• Food in your stomach – The more food that is in your stomach, and the more recently you have eaten, the longer it will take for your body to metabolize alcohol, which means a lower BAC. Those who drink on an empty stomach often get drunk or sick faster.
  • Gender – Although the science is not clear, most experts tend to think that men naturally metabolize food and alcohol at quicker rates. Further, women who tend to have a higher concentration of fat composition will have higher BACs.
  • Genetics – Just like with other things, our genetics determine our abilities to perform tasks to a certain extent. For some ethnic groups or individuals, alcohol processes at a faster or slower rate due to an individual's genetic makeup.
  • Health – As a general rule, healthy individuals whose bodies are functioning optimally will process alcohol at a faster rate. Alcoholics who have damaged their liver over time will process alcohol at a far less efficient rate.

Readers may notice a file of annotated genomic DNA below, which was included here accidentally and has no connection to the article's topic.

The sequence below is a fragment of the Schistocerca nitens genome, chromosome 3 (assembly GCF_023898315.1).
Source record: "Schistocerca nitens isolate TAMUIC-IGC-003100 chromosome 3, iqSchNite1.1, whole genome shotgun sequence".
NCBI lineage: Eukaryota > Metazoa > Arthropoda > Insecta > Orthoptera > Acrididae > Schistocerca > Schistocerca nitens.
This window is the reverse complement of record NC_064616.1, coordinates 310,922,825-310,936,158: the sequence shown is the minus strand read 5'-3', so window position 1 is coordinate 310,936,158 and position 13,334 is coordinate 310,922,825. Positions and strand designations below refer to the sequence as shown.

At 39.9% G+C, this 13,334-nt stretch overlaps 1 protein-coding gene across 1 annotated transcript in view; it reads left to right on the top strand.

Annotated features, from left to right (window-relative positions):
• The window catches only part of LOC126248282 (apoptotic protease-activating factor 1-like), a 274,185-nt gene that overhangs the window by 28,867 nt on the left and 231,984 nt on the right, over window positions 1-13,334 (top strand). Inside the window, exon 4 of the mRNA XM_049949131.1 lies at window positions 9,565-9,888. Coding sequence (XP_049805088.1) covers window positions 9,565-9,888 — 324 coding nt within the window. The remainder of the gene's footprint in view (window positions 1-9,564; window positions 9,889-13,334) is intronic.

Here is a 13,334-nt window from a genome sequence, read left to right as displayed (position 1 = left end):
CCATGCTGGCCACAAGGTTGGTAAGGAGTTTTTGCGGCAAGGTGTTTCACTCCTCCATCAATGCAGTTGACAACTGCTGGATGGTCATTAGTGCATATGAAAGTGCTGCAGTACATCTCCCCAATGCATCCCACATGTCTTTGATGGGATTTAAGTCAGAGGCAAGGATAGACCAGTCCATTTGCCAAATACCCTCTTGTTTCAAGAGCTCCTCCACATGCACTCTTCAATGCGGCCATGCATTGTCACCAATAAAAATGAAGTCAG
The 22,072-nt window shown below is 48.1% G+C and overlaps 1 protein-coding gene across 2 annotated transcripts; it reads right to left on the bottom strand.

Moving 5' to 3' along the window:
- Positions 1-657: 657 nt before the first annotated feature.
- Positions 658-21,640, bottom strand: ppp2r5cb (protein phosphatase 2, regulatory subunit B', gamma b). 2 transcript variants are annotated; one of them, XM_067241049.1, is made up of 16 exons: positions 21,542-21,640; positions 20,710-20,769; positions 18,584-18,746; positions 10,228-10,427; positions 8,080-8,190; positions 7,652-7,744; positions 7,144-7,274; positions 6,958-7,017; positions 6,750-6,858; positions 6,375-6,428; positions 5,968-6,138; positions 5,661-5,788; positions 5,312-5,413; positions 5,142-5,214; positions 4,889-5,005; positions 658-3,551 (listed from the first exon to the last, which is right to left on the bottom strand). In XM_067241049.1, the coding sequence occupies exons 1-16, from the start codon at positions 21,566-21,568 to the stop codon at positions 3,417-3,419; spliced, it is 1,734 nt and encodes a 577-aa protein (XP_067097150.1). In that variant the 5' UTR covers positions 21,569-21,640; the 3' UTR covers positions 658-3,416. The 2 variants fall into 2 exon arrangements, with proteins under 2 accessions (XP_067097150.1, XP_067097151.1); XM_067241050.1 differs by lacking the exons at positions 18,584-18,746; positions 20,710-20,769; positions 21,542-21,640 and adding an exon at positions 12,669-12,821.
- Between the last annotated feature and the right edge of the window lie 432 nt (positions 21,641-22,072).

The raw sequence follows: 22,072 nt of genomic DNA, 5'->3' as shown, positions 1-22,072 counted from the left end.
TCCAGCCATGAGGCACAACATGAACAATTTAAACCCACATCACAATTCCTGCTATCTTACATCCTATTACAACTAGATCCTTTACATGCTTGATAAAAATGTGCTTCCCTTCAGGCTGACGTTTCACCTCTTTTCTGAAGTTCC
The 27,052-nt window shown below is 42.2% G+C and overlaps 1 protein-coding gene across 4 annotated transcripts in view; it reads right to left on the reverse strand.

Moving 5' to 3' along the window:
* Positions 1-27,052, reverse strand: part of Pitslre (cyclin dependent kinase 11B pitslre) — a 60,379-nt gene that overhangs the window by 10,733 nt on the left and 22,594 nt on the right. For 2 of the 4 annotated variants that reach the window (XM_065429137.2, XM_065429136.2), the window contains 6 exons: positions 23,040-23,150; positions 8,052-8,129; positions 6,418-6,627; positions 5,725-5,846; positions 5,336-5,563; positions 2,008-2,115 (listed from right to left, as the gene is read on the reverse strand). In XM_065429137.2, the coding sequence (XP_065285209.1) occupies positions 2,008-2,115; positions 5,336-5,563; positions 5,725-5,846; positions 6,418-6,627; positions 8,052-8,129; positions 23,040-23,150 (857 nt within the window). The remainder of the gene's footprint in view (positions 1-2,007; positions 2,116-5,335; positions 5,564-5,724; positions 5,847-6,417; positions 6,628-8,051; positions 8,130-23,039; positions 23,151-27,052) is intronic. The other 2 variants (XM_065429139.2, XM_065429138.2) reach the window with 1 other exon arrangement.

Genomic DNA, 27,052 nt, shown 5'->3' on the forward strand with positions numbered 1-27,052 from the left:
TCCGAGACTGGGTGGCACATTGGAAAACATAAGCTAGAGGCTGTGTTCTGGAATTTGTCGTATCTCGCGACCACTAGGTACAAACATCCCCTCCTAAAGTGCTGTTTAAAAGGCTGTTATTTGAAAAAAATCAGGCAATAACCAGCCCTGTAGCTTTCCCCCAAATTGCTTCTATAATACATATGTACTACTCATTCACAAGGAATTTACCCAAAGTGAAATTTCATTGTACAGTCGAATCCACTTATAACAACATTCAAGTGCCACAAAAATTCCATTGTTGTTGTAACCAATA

• Medications or other drugs – Certain drugs or medications can affect how the body processes alcohol. For example, blood thinners combined with alcohol can lead to severe kidney damage or increased risk of overdose.
  • Mixers – If you were drinking a mixed drink, soda, energy drink, or juices cause alcohol absorption to occur at a slower pace.
  • Weight – Although body weight does not affect the speed of metabolization, it does affect BAC levels. A 6’8 man can handle significantly more alcohol in their system than a 5’ woman since the same amount of alcohol will constitute a different percentage of blood within their system.

Blood Alcohol Content Tests

A BAC test might occur in an alcohol treatment program, a police investigation, or a late-night highway stop. There are three main methods for testing the percentage of alcohol within the body. They are: